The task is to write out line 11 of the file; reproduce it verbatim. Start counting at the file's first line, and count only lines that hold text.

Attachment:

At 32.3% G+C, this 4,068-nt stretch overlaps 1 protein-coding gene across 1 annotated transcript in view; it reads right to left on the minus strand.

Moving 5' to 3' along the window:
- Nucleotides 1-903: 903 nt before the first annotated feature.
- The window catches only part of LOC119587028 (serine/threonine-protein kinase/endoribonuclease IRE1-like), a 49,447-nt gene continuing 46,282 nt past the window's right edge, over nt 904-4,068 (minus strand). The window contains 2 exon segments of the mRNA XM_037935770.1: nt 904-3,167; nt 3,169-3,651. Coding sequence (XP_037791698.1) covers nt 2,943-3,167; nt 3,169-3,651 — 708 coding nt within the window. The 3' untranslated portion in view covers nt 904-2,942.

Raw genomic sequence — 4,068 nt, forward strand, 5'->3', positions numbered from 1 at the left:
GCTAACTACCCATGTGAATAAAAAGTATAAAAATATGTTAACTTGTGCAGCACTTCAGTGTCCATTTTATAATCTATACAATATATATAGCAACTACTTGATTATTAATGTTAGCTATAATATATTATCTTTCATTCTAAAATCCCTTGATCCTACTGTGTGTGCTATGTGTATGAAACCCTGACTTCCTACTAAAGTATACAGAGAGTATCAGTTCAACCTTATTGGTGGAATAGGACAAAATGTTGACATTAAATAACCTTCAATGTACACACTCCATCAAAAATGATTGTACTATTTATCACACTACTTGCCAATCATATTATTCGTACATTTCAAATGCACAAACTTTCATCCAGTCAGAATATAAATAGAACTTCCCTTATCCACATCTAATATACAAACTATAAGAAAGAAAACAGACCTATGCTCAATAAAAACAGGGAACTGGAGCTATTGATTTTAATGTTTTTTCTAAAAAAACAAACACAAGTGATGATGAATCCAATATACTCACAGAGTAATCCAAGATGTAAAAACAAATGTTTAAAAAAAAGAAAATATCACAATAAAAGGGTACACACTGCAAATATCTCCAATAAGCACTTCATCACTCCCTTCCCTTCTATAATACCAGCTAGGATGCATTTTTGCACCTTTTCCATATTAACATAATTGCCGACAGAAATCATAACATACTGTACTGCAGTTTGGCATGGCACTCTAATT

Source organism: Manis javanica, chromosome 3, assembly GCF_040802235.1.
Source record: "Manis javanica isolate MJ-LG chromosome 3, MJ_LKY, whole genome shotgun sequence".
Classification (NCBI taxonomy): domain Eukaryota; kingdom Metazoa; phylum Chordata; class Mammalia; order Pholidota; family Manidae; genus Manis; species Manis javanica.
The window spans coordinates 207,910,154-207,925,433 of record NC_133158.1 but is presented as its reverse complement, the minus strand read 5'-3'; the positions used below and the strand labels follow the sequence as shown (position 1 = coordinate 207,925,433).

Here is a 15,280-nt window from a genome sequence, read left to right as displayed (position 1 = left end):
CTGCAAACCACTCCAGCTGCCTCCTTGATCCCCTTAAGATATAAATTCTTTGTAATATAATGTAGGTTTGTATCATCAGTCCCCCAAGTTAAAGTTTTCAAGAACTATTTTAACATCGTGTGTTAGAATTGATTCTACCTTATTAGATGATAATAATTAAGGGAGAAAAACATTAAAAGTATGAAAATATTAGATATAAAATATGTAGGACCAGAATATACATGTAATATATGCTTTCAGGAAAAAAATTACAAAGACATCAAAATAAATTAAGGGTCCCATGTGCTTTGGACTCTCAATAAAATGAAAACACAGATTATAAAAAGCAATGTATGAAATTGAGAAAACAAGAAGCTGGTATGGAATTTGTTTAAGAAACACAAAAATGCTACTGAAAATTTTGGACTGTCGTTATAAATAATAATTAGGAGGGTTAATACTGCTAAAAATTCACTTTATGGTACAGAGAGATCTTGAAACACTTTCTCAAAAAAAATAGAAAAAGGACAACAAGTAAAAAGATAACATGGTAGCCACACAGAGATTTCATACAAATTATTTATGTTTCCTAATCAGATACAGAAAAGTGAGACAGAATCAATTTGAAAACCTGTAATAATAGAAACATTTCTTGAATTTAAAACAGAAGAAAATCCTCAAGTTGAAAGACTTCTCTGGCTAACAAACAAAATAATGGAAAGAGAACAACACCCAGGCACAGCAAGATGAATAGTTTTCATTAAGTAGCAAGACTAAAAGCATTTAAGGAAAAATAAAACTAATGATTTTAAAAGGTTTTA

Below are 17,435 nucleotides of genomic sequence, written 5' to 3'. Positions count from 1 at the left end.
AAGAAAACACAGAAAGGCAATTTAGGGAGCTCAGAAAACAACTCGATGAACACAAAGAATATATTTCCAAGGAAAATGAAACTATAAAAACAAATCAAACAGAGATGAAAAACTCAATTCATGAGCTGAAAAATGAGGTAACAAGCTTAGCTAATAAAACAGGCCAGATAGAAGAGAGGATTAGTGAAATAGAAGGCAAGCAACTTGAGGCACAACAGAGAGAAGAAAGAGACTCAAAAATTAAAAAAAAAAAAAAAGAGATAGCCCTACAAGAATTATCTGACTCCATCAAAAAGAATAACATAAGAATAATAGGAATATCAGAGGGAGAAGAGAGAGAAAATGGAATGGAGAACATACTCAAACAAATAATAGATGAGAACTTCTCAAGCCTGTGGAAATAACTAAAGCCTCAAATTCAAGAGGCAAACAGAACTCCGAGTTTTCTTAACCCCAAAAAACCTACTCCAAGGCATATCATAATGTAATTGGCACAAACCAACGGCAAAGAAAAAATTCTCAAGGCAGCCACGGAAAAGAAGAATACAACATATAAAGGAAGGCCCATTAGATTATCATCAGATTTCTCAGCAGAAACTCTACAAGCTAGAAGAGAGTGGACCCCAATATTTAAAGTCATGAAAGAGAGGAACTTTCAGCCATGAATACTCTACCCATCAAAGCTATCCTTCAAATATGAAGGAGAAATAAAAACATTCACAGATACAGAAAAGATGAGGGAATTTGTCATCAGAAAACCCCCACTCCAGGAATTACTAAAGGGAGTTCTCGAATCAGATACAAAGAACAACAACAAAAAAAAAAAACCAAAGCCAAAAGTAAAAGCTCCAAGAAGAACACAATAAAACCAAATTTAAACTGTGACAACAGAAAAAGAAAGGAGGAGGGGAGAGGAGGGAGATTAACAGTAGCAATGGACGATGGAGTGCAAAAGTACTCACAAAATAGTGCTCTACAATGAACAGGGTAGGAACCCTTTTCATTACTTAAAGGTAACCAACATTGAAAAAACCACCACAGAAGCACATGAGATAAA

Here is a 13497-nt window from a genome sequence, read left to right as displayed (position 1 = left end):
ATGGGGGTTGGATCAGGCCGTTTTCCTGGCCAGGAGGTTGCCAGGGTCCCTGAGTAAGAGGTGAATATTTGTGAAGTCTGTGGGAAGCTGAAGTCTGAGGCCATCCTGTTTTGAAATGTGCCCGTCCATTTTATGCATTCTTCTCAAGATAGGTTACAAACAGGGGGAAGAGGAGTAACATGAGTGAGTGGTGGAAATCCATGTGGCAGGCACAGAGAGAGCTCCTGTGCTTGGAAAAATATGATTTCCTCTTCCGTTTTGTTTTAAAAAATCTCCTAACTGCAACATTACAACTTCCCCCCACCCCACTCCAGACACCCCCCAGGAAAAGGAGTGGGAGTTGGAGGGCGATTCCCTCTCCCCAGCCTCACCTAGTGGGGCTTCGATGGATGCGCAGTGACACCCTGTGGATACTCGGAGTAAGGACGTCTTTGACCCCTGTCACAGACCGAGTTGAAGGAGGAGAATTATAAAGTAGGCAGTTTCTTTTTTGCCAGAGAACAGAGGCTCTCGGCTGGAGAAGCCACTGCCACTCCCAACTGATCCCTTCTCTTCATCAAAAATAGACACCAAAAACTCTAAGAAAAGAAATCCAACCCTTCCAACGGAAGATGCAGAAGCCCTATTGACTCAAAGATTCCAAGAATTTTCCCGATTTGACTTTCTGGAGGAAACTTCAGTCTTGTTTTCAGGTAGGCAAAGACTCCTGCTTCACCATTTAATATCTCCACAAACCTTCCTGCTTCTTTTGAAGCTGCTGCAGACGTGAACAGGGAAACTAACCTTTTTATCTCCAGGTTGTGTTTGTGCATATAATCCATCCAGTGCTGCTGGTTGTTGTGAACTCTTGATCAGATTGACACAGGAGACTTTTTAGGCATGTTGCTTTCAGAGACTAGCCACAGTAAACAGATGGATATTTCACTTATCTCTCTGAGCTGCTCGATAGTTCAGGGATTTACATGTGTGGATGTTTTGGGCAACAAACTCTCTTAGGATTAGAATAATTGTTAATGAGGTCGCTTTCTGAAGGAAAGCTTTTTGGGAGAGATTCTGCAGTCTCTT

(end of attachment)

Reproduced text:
Here is a 15,280-nt window from a genome sequence, read left to right as displayed (position 1 = left end):